Location

Victoria South Ballroom, Ottawa Marriott Hotel

Event Website

http://sociology.uwo.ca/cluster/en/projects/knowledge_mobilization/2015/2015_conference/index.html#2015 Conference

Start Date

19-3-2015 5:00 PM

End Date

19-3-2015 5:15 PM

Description

Poster Presentation

This poster presents the results of a records linkage project to analyze potential mortality risks for young adults in Ontario during the 1918 influenza epidemic. With a team of research assistants at Western University, McMaster University, and the Université de Montréal, death records were linked to birth records in order to determine exact date of birth for the calculation of exact age at death. This date of birth is then compared to age as listed on other historical documents, such as the 1901 and 1911 Canadian censuses. The family environment (or living situation) was transcribed for each individual at each census to examine the impact of socioeconomic conditions throughout the lifecourse on mortality in 1918.

Of the 23,183 deaths registered in Ontario between September and December 1918 and transcribed by the International Infectious Disease Data Archive at McMaster University, 3,316 individuals met the inclusion criteria. Both birth and death must have occurred in Ontario to establish exact date of birth and the individual must have died between the ages of 23 and 35 (born between 1883 and 1895). Of the 3,316 included death records, 2,965 were linked to at least one other record, giving a linkage success rate of 89.4%. This poster analyzes the linkage rates of the death records to birth records from 1883-1895 and the 1901 and 1911 Canadian censuses and uses logistic regression to investigate the important factors that precluded linkage. It evaluates declared age at all three time periods to discuss the suitability of these records for historical demographic analyses of past epidemic disease.


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Mar 19th, 5:00 PM Mar 19th, 5:15 PM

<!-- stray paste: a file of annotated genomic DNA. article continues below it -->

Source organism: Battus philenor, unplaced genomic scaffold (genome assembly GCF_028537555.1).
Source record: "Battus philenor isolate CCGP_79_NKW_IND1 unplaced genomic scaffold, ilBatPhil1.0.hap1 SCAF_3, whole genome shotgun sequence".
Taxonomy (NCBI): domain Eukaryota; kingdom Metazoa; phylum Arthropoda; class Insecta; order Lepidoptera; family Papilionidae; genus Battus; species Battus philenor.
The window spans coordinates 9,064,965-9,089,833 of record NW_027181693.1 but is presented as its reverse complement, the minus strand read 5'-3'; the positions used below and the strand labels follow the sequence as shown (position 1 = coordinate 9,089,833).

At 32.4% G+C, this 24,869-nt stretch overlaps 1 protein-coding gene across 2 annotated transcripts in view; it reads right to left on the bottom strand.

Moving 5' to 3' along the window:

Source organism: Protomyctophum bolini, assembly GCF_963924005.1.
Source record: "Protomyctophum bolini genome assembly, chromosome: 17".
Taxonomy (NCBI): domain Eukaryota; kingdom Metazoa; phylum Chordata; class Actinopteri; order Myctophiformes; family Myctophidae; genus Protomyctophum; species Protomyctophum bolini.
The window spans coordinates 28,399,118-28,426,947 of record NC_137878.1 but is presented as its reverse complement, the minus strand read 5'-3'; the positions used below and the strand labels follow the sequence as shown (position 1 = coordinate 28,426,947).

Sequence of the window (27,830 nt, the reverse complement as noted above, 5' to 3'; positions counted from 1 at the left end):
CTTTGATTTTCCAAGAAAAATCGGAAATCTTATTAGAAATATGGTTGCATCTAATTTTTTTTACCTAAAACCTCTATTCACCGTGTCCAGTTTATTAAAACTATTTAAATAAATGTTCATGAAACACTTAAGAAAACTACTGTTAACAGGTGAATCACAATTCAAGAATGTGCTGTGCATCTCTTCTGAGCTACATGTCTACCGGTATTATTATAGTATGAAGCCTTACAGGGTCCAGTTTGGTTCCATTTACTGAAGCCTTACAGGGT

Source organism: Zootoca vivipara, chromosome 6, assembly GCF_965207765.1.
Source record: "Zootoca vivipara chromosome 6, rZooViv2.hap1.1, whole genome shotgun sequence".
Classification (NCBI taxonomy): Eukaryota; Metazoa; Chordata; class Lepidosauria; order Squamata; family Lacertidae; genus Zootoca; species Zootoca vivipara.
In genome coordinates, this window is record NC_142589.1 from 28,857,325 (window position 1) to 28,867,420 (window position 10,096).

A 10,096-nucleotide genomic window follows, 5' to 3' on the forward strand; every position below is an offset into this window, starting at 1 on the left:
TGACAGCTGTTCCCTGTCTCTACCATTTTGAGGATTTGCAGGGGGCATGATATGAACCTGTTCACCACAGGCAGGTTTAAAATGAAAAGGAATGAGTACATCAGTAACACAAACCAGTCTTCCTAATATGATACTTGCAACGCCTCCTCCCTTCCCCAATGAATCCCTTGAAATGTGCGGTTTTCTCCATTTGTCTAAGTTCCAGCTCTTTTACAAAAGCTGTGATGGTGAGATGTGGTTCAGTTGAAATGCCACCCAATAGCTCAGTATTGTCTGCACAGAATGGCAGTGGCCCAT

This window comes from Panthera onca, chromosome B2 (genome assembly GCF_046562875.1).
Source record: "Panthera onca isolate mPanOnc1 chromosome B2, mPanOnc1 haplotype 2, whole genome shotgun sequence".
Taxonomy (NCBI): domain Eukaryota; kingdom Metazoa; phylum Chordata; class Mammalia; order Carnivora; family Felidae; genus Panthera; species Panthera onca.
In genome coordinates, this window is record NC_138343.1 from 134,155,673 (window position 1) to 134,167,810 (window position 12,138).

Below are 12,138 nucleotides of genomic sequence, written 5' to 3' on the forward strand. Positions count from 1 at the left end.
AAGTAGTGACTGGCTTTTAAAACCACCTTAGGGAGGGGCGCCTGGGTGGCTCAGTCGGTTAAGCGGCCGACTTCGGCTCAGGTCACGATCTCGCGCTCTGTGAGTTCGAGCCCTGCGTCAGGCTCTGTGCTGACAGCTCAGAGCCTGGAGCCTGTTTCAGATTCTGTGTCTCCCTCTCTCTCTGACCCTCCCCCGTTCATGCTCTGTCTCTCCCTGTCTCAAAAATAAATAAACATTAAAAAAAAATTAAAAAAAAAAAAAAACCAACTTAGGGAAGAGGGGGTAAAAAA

Probabilistic Records Linkage using Historical Canadian Censuses and Vital Statistics

Victoria South Ballroom, Ottawa Marriott Hotel

Poster Presentation

This poster presents the results of a records linkage project to analyze potential mortality risks for young adults in Ontario during the 1918 influenza epidemic. With a team of research assistants at Western University, McMaster University, and the Université de Montréal, death records were linked to birth records in order to determine exact date of birth for the calculation of exact age at death. This date of birth is then compared to age as listed on other historical documents, such as the 1901 and 1911 Canadian censuses. The family environment (or living situation) was transcribed for each individual at each census to examine the impact of socioeconomic conditions throughout the lifecourse on mortality in 1918.

Of the 23,183 deaths registered in Ontario between September and December 1918 and transcribed by the International Infectious Disease Data Archive at McMaster University, 3,316 individuals met the inclusion criteria. Both birth and death must have occurred in Ontario to establish exact date of birth and the individual must have died between the ages of 23 and 35 (born between 1883 and 1895). Of the 3,316 included death records, 2,965 were linked to at least one other record, giving a linkage success rate of 89.4%. This poster analyzes the linkage rates of the death records to birth records from 1883-1895 and the 1901 and 1911 Canadian censuses and uses logistic regression to investigate the important factors that precluded linkage. It evaluates declared age at all three time periods to discuss the suitability of these records for historical demographic analyses of past epidemic disease.

https://ir.lib.uwo.ca/pclc_conf/2015/Day1/36

 

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